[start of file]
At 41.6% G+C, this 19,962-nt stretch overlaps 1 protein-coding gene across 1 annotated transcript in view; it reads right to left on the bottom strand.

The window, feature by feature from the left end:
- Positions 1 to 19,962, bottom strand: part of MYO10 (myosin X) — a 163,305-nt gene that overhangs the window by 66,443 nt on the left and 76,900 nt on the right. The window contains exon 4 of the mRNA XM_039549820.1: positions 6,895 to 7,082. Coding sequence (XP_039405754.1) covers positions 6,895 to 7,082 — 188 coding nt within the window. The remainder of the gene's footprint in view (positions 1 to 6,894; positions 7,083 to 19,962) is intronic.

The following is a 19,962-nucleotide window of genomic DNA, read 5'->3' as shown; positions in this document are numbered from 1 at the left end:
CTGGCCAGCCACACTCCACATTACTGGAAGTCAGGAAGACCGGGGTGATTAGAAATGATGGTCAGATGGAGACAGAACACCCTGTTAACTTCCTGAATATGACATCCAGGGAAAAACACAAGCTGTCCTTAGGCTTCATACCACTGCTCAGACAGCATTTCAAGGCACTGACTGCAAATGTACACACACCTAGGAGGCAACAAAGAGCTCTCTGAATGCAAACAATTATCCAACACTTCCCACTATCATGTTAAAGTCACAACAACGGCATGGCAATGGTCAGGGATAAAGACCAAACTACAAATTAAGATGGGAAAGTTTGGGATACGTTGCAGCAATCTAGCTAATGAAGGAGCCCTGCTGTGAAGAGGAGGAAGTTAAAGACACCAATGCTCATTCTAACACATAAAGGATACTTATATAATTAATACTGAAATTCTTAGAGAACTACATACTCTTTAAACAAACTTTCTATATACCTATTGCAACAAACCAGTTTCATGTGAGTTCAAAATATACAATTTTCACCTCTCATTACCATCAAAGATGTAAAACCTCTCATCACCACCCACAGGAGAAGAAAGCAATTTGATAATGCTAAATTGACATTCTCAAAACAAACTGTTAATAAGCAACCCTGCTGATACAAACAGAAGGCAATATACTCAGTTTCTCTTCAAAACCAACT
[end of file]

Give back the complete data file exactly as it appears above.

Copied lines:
At 41.6% G+C, this 19,962-nt stretch overlaps 1 protein-coding gene across 1 annotated transcript in view; it reads right to left on the bottom strand.

The window, feature by feature from the left end:
- Positions 1 to 19,962, bottom strand: part of MYO10 (myosin X) — a 163,305-nt gene that overhangs the window by 66,443 nt on the left and 76,900 nt on the right. The window contains exon 4 of the mRNA XM_039549820.1: positions 6,895 to 7,082. Coding sequence (XP_039405754.1) covers positions 6,895 to 7,082 — 188 coding nt within the window. The remainder of the gene's footprint in view (positions 1 to 6,894; positions 7,083 to 19,962) is intronic.

The following is a 19,962-nucleotide window of genomic DNA, read 5'->3' as shown; positions in this document are numbered from 1 at the left end:
CTGGCCAGCCACACTCCACATTACTGGAAGTCAGGAAGACCGGGGTGATTAGAAATGATGGTCAGATGGAGACAGAACACCCTGTTAACTTCCTGAATATGACATCCAGGGAAAAACACAAGCTGTCCTTAGGCTTCATACCACTGCTCAGACAGCATTTCAAGGCACTGACTGCAAATGTACACACACCTAGGAGGCAACAAAGAGCTCTCTGAATGCAAACAATTATCCAACACTTCCCACTATCATGTTAAAGTCACAACAACGGCATGGCAATGGTCAGGGATAAAGACCAAACTACAAATTAAGATGGGAAAGTTTGGGATACGTTGCAGCAATCTAGCTAATGAAGGAGCCCTGCTGTGAAGAGGAGGAAGTTAAAGACACCAATGCTCATTCTAACACATAAAGGATACTTATATAATTAATACTGAAATTCTTAGAGAACTACATACTCTTTAAACAAACTTTCTATATACCTATTGCAACAAACCAGTTTCATGTGAGTTCAAAATATACAATTTTCACCTCTCATTACCATCAAAGATGTAAAACCTCTCATCACCACCCACAGGAGAAGAAAGCAATTTGATAATGCTAAATTGACATTCTCAAAACAAACTGTTAATAAGCAACCCTGCTGATACAAACAGAAGGCAATATACTCAGTTTCTCTTCAAAACCAACT